Napoleon in Russia, 1812
Designed by Tom Dalgliesh and Carl Willner
Available from Columbia Games
MSRP $69.98 or Deluxe w/mounted map $89.98
Battle of Moscow, 7 September 1812 by Louis Lejeune
The Battle of Borodino otherwise known as Bataille de la Moskova fought on September 7, 1812. This battle was the largest and bloodiest single-day action of the French invasion of Russia during the Napoleonic Wars. The battle involved more than 250,000 troops and resulted in at least 70,000 casualties. The French Grande Armée under Emperor Napoleon I attacked the Imperial Russian Army of General Mikhail Kutuzov near the village of Borodino. The French eventually captured the main positions on the battlefield, however in doing so they failed to destroy the Russian army despite heavy losses. About a third of Napoleon’s soldiers were killed or wounded and Russian losses were also very heavy. However, the Russian casualties could be replaced easier since large forces of militia were already with the Russian Army and replacement depots which were close by and had already been gathering and training troops.
The Russian position at Borodino consisted of a series of disconnected earthworks running in an arc from the Moskva River on the right, along its tributary, the Kolocha and towards the village of Utitza on the left. There were thick woods scattered along the Russian left and center that made the deployment and control of French forces difficult. The Russian center was defended by the Raevsky Redoubt which was a massive open-backed earthwork that mounted 19 12-pounder cannons which had a clear field of fire all the way to the banks of the Kolocha stream.
Nansouty’s heavy cavalry attacks squares of Russian guardsmen to the left of Semyanovskaya (background) to support Ney’s attack. Detail from the Borodino Panorama by Franz Roubaud, 1912
The Russian General Kutuzov was very concerned that the French might take the New Smolensk Road around his positions and on to Moscow. To prevent this he placed the more powerful 1st Army under Barclay on the right, in strong defensive positions that were virtually unassailable by the French. The 2nd Army under Bagration was expected to hold the left. The fall of Shevardino affected the Russian left flank but Kutuzov did nothing to change these initial dispositions despite the repeated pleas from his generals to redeploy their forces. When the action became a defensive rather than an offensive battle, the Russians, had their heavy in artillery wasted on a right wing that would never be attacked, while the French artillery did much to help win the battle.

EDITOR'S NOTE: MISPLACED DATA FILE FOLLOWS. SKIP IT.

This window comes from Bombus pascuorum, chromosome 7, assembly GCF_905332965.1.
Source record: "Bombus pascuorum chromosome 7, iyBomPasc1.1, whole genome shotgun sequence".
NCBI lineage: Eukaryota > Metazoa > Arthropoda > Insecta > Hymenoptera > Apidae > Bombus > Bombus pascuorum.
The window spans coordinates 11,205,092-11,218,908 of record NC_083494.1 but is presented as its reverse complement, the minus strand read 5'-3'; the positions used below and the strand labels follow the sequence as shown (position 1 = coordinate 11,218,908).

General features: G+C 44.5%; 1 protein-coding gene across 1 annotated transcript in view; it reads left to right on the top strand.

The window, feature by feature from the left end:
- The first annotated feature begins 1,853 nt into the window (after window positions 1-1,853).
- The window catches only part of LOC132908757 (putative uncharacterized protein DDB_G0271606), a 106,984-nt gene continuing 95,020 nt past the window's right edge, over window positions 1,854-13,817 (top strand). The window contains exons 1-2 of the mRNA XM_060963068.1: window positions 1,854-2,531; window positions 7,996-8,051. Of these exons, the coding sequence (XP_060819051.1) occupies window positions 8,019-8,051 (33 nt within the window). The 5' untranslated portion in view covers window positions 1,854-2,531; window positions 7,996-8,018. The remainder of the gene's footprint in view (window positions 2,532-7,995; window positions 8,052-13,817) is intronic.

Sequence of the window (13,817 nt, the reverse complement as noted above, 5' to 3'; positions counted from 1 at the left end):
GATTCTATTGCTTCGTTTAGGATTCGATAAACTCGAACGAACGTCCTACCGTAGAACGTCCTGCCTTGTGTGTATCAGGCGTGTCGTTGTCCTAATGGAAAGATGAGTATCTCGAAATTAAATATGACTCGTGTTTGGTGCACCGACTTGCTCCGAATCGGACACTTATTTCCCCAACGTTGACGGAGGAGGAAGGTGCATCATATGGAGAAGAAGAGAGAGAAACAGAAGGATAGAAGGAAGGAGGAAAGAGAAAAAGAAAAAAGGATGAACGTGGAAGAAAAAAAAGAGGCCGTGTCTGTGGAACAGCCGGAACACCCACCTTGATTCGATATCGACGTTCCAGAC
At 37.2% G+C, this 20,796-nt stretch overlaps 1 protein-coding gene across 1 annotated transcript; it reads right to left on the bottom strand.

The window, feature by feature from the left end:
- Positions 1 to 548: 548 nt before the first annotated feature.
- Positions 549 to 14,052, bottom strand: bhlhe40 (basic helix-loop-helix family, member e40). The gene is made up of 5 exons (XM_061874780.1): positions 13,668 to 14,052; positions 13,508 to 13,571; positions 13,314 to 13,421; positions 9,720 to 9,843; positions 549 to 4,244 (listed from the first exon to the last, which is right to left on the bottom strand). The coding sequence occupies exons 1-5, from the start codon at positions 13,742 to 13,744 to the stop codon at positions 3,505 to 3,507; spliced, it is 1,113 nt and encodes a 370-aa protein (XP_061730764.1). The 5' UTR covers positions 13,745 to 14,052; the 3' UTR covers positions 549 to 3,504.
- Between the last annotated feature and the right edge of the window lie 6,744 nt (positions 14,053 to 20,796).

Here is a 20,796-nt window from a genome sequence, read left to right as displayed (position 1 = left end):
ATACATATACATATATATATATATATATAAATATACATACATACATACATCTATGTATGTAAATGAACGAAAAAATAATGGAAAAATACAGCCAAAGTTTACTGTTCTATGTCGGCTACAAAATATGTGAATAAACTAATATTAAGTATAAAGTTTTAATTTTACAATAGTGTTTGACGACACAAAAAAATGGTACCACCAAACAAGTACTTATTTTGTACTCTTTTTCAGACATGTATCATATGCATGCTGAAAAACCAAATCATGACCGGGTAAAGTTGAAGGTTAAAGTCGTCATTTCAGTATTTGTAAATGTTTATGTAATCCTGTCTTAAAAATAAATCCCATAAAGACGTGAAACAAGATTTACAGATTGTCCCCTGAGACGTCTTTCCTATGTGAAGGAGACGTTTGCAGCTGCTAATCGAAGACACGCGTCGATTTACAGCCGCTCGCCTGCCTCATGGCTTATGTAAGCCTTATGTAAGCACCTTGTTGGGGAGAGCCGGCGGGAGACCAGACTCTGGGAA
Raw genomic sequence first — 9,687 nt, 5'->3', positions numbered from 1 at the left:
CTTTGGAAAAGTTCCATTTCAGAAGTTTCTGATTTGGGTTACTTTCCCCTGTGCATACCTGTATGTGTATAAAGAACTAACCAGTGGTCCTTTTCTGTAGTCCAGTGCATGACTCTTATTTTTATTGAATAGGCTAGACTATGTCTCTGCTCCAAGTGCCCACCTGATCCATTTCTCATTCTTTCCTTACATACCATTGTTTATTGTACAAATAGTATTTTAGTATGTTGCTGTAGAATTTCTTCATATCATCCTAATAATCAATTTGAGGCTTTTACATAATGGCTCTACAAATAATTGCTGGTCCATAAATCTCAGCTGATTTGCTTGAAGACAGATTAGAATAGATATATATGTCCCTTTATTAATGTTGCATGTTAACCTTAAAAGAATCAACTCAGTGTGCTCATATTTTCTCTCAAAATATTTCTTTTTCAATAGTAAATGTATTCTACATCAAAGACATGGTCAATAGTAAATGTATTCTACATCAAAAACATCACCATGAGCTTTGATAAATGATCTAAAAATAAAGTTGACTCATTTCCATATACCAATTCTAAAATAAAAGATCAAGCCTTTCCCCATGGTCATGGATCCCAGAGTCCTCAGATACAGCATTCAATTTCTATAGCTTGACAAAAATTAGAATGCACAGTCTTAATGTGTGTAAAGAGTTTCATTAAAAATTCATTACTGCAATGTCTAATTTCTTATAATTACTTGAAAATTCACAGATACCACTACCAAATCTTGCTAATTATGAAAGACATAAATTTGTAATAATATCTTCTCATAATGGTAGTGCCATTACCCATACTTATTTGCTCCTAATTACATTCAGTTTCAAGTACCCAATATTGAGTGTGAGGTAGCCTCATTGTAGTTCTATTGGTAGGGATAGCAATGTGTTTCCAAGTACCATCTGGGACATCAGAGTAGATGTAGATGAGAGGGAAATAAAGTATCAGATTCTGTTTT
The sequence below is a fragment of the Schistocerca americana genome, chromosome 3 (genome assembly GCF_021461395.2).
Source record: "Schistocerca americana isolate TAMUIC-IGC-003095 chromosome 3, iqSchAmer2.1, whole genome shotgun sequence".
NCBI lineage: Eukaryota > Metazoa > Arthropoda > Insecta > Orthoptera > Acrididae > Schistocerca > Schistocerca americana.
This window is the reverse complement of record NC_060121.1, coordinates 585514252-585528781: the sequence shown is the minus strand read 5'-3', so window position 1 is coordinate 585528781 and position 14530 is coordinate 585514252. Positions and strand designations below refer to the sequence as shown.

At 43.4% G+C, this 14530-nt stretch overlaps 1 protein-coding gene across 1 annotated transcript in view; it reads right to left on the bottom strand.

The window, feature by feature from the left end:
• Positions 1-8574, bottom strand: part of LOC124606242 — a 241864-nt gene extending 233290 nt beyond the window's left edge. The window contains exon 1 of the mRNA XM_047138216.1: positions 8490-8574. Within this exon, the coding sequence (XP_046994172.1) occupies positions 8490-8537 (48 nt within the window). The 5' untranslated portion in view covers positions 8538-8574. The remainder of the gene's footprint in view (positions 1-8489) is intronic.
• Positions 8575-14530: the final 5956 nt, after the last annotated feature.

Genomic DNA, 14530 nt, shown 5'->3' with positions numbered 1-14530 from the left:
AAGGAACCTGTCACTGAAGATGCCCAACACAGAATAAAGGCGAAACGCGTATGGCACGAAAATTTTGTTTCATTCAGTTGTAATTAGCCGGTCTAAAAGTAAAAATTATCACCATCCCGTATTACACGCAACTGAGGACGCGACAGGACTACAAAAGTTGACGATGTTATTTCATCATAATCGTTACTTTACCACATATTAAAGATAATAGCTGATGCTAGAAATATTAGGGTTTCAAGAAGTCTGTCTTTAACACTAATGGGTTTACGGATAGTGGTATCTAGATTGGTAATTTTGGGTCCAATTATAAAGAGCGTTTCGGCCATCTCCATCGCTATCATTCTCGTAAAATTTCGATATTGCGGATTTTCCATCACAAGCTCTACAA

French and Russian cavalry clash behind the Raevsky redoubt. Details from Roubaud’s panoramic painting.
This is a somewhat short historical introduction to the Battle of Borodino in1812. This battle was considered a French Tactical Victory. Can the French perform better? Can the Russians defeat Napoleon? Now you are the generals and can control the outcome of the battle.
Borodino 1812 is a block game that recreates this historical battle. It has been designed, like many other Columbia Block Games, in that it has similar components and flows from sequence to sequence. I am not going to say that if you know one you know them all because Borodino 1812 has just enough details different to make the game worth buying and a joy to learn.
First of all, you must remember that the Battle of Borodino was an extremely large battle even by Napoleonic terms. There were approximately 135,000 French and 150,000 Russian troops that took part in the battle. The main battle was on September 7th and was the single bloodiest day of battle in the 19th Century.
Blocks, or units on the map represent divisions, cavalry corps or divisions, or artillery brigades. Each step on the block is equivalent to 1600 infantry, 1200 cavalry or 24 guns of their specific units. The entire map shows the area of the battlefield that is 7.1 miles by 6.2 miles and overlaid on this is an area grid to control movement, combat and stacking depending on the terrain.
Sequence of Play
The Sequence of Play in Borodino is rather straight forward. One of the key factors is a players Initiative as he controls all activity. The SoP is:
1. Initiative – Both players roll 2d6 and high roll is Player 1 for this turn.
2. Player 1 then has three phases which are:
- Command: Activate Headquarters that can command units
- Bombard: Reveal and fire commanded artillery
- Move: Move any commanded units that did not fire stopping when entering an area with an enemy.
3. Player 2 now repeats the above phases.
4. Resolve all battles. One by one all battles are resolved as determined by Player 1.
5. Supply: Both players now use their supply points to add steps to units that are in supply.
This Sequence flows very naturally from step to step and it takes no time at all to pick up and have memorized. While the Sequence may seem simple, it is a Sequence that fits the Borodino situation perfectly.